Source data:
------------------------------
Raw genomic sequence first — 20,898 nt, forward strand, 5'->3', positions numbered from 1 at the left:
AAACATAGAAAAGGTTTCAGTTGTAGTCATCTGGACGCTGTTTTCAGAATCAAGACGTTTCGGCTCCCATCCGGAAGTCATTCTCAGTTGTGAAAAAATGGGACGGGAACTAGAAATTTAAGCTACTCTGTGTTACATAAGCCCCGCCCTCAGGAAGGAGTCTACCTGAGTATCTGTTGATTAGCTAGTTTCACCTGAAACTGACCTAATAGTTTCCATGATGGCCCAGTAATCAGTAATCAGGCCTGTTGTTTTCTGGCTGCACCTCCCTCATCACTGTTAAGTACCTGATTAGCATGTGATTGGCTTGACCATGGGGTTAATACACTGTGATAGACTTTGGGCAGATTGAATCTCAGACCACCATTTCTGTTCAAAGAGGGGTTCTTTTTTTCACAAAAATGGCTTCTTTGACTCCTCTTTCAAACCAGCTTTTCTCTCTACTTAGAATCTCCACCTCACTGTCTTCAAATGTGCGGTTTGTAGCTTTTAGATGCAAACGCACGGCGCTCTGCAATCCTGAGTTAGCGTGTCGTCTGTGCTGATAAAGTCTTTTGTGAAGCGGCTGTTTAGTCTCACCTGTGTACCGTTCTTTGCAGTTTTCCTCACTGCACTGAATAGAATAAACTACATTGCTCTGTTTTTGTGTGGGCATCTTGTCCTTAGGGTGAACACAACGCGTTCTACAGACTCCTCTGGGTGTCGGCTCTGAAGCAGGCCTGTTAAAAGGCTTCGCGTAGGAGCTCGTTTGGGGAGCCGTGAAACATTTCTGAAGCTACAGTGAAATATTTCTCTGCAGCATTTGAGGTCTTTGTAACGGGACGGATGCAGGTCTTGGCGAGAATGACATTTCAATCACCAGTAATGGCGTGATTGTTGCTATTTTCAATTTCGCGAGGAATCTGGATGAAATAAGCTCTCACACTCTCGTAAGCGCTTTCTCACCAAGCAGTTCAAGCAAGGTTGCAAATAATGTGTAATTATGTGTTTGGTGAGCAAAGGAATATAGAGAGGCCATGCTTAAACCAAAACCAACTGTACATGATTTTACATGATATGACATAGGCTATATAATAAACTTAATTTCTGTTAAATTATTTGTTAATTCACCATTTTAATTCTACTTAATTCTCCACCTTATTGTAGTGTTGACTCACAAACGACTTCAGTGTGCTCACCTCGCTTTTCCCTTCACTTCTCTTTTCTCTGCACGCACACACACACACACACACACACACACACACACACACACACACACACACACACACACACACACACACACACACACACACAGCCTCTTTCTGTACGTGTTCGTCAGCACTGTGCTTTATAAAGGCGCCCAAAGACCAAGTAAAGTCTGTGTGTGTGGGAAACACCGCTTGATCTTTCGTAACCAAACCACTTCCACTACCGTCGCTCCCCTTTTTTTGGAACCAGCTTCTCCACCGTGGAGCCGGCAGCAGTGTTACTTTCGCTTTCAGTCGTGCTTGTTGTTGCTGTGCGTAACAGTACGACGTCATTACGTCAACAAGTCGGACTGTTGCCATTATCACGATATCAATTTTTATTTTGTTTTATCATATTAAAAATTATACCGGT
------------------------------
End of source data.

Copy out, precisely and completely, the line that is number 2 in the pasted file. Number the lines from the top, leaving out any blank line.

AAACATAGAAAAGGTTTCAGTTGTAGTCATCTGGACGCTGTTTTCAGAATCAAGACGTTTCGGCTCCCATCCGGAAGTCATTCTCAGTTGTGAAAAAATGGGACGGGAACTAGAAATTTAAGCTACTCTGTGTTACATAAGCCCCGCCCTCAGGAAGGAGTCTACCTGAGTATCTGTTGATTAGCTAGTTTCACCTGAAACTGACCTAATAGTTTCCATGATGGCCCAGTAATCAGTAATCAGGCCTGTTGTTTTCTGGCTGCACCTCCCTCATCACTGTTAAGTACCTGATTAGCATGTGATTGGCTTGACCATGGGGTTAATACACTGTGATAGACTTTGGGCAGATTGAATCTCAGACCACCATTTCTGTTCAAAGAGGGGTTCTTTTTTTCACAAAAATGGCTTCTTTGACTCCTCTTTCAAACCAGCTTTTCTCTCTACTTAGAATCTCCACCTCACTGTCTTCAAATGTGCGGTTTGTAGCTTTTAGATGCAAACGCACGGCGCTCTGCAATCCTGAGTTAGCGTGTCGTCTGTGCTGATAAAGTCTTTTGTGAAGCGGCTGTTTAGTCTCACCTGTGTACCGTTCTTTGCAGTTTTCCTCACTGCACTGAATAGAATAAACTACATTGCTCTGTTTTTGTGTGGGCATCTTGTCCTTAGGGTGAACACAACGCGTTCTACAGACTCCTCTGGGTGTCGGCTCTGAAGCAGGCCTGTTAAAAGGCTTCGCGTAGGAGCTCGTTTGGGGAGCCGTGAAACATTTCTGAAGCTACAGTGAAATATTTCTCTGCAGCATTTGAGGTCTTTGTAACGGGACGGATGCAGGTCTTGGCGAGAATGACATTTCAATCACCAGTAATGGCGTGATTGTTGCTATTTTCAATTTCGCGAGGAATCTGGATGAAATAAGCTCTCACACTCTCGTAAGCGCTTTCTCACCAAGCAGTTCAAGCAAGGTTGCAAATAATGTGTAATTATGTGTTTGGTGAGCAAAGGAATATAGAGAGGCCATGCTTAAACCAAAACCAACTGTACATGATTTTACATGATATGACATAGGCTATATAATAAACTTAATTTCTGTTAAATTATTTGTTAATTCACCATTTTAATTCTACTTAATTCTCCACCTTATTGTAGTGTTGACTCACAAACGACTTCAGTGTGCTCACCTCGCTTTTCCCTTCACTTCTCTTTTCTCTGCACGCACACACACACACACACACACACACACACACACACACACACACACACACACACACACACACACACACACACACACACACAGCCTCTTTCTGTACGTGTTCGTCAGCACTGTGCTTTATAAAGGCGCCCAAAGACCAAGTAAAGTCTGTGTGTGTGGGAAACACCGCTTGATCTTTCGTAACCAAACCACTTCCACTACCGTCGCTCCCCTTTTTTTGGAACCAGCTTCTCCACCGTGGAGCCGGCAGCAGTGTTACTTTCGCTTTCAGTCGTGCTTGTTGTTGCTGTGCGTAACAGTACGACGTCATTACGTCAACAAGTCGGACTGTTGCCATTATCACGATATCAATTTTTATTTTGTTTTATCATATTAAAAATTATACCGGT